Sameera Reddy with zero make up in Red Alert

Sameera Reddy with zero make up in Red Alert

It is not every day that one gets to see Sameera Reddy in a de-glam avatar.

But Red Alert: The War Within (releasing next week) is a special movie. Based on a true story of a Naxalite, the film, directed by Anant Mahadevan, has Sameera in zero make-up play the role of Lakshmi, an ordinary girl who gets raped and turns to violence. It is definitely a sensitive issue. But ask the actress if this is a conscious effort to break away from the sizzling roles she gets stereotyped in, and she retorts, “Absolutely not. I did not choose Red Alert only to shun the stereotype. I have had other non-glamorous roles before. I have acted in Kaalpurush (Bengali) and another short film by Mira Nair on AIDS. In fact, it was in Kaalpurush that I got a taste of a different kind of cinema and knew I wanted to do more. As for my stereotype, I am very happy with it as that is what audiences connect me with. It’s given me immense popularity. I don’t want to go the parallel cinema way. I am interested only in versatility.”

Sameera denies that the film takes a sympathetic stand towards Naxalites. “The film portrays that there is always a reason why a person turns to Naxalism, but it takes no stand. My character, for instance, gets raped in a police station and undergoes a complete change thereafter. Such incidents can be overwhelming, you know,” she explains.

The actress, who confesses to having little knowledge about the issue when she signed the film, speaks passionately about the Naxals now. “Given my urban living and mindset, I was really not aware of them beyond the two columns reported in the newspapers. But since the last two years, I have been deeply disturbed and have been researching on these people. Anant (director) had handed me a file on Naxalite reports which I studied besides watching television footage,” says Sameera.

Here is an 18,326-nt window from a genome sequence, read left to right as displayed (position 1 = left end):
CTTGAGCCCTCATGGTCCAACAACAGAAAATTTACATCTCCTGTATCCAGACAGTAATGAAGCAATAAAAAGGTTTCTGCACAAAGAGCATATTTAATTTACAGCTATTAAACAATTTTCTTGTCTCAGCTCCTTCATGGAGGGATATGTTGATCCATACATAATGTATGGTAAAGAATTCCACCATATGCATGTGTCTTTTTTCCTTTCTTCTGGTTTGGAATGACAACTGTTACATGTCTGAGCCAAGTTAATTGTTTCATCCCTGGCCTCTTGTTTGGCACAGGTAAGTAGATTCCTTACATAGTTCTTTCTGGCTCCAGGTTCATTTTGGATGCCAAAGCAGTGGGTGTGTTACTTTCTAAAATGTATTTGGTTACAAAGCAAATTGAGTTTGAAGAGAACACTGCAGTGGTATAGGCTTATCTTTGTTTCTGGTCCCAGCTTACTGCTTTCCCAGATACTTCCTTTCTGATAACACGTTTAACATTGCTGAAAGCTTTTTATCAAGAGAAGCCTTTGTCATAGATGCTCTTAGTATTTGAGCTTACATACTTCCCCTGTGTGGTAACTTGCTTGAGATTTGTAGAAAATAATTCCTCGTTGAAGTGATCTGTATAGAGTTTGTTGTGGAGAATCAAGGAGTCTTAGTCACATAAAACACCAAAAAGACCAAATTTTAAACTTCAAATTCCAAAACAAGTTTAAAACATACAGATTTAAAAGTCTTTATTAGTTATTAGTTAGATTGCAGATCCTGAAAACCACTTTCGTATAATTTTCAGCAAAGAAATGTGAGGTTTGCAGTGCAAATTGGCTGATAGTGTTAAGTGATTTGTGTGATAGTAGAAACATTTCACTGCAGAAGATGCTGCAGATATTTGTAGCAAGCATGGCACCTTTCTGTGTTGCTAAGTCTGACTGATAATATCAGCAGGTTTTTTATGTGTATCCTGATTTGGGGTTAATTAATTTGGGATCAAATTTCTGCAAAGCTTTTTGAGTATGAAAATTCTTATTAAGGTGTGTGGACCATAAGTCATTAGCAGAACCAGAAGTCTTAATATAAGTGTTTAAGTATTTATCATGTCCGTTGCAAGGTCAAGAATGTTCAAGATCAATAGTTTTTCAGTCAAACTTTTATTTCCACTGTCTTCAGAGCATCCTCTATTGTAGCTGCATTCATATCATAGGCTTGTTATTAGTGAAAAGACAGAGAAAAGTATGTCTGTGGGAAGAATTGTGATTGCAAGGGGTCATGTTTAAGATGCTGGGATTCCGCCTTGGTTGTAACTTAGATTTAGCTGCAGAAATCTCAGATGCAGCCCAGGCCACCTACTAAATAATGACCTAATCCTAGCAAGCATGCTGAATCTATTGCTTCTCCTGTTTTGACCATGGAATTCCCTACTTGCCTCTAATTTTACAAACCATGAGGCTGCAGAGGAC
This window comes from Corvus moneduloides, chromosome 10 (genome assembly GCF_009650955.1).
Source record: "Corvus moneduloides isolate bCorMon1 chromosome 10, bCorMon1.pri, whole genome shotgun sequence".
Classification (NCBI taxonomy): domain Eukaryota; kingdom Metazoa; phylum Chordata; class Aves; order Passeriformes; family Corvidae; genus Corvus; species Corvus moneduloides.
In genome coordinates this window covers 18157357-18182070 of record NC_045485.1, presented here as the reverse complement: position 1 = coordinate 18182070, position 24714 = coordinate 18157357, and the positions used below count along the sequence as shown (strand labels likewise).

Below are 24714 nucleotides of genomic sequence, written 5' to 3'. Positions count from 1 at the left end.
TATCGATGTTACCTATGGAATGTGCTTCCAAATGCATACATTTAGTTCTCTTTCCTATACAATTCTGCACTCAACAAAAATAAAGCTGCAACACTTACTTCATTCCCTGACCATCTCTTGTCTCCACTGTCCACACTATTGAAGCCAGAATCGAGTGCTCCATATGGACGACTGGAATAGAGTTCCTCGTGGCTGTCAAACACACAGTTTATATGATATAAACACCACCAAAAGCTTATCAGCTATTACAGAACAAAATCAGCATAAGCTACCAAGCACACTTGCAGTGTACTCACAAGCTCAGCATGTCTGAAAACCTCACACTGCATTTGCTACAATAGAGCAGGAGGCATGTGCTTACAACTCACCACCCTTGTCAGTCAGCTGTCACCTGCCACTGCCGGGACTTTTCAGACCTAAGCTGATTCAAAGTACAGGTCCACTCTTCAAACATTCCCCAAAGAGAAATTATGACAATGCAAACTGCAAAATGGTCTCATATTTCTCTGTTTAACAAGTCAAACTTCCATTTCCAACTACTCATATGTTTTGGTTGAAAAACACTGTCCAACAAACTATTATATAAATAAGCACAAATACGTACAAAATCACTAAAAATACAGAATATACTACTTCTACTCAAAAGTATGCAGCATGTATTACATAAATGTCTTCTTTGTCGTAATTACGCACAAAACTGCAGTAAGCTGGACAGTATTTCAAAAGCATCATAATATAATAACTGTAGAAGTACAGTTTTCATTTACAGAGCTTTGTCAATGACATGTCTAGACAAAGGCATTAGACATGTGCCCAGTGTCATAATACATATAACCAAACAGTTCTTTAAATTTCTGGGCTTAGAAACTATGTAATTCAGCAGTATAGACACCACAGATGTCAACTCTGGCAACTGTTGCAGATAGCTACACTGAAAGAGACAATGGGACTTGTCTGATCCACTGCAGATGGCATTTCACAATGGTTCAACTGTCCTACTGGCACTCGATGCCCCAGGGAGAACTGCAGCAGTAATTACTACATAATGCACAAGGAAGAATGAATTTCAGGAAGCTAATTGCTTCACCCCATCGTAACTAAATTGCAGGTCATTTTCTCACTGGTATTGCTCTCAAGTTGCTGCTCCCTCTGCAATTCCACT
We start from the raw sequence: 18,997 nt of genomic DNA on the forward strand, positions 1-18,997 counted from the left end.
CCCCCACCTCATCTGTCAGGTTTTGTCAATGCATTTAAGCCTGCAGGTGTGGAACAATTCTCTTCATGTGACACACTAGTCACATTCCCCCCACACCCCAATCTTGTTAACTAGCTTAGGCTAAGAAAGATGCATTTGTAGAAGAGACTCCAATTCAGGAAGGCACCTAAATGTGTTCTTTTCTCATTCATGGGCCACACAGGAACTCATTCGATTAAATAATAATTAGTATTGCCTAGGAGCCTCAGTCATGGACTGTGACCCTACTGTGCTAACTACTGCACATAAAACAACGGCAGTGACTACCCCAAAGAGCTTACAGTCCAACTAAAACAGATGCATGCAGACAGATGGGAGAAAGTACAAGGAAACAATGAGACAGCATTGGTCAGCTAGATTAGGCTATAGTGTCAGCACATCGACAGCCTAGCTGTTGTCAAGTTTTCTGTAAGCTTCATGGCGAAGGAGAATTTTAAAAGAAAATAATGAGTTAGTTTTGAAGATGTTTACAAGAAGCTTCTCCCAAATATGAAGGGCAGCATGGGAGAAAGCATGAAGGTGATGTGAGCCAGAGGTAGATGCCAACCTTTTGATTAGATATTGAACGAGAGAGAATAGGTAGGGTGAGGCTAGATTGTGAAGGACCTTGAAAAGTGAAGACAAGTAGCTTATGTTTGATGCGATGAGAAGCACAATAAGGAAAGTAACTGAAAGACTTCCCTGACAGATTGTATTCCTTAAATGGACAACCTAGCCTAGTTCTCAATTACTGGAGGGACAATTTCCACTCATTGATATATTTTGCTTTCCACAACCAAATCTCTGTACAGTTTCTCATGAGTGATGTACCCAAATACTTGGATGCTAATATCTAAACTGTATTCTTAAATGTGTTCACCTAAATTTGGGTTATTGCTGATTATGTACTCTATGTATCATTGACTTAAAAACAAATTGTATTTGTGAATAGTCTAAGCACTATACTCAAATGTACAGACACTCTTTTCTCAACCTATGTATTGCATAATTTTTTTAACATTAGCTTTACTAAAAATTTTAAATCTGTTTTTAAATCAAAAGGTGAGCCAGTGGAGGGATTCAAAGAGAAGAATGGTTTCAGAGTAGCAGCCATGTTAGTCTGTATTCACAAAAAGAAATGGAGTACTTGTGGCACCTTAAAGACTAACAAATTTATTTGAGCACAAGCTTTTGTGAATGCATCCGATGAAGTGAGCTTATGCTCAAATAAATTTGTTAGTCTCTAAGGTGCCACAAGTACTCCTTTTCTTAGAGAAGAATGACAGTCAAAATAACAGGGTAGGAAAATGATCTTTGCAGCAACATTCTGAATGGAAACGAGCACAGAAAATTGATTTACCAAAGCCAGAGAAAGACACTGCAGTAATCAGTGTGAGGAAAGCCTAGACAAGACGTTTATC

During the course of filming, she realised that women Naxals have a tougher life than men and are usually more passionate about their cause. “Women, who suffer violence, either having been raped or having lost their husband and children, have no one to turn to. They are shunned by their families and resort to Naxalism and become staunch supporters. When all I had to do was act out the scene of being raped in a police station, I was shattered and couldn’t get through it without feeling the pain,” she says.

Sameera, who is currently shooting in Chennai for her second film with Gautam Menon, says she’s content with the manner in which her career has taken off. “I have panned my career nationally with several regional language films too in Bengali, Tamil and Malayalam.” After Red Alert, she will be seen in Oru Naal Varum with Mohanlal and in Nagesh Kukunoor’s Yeh Hausla, in both of which she plays a simple girl. She’s also slated to start shooting for an action film with Nagesh, beginning September. “I am very excited about my role in Yeh Hausla where I play a Rajasthani woman. I have good reason to think it might be THE role of my career!” she smiles.


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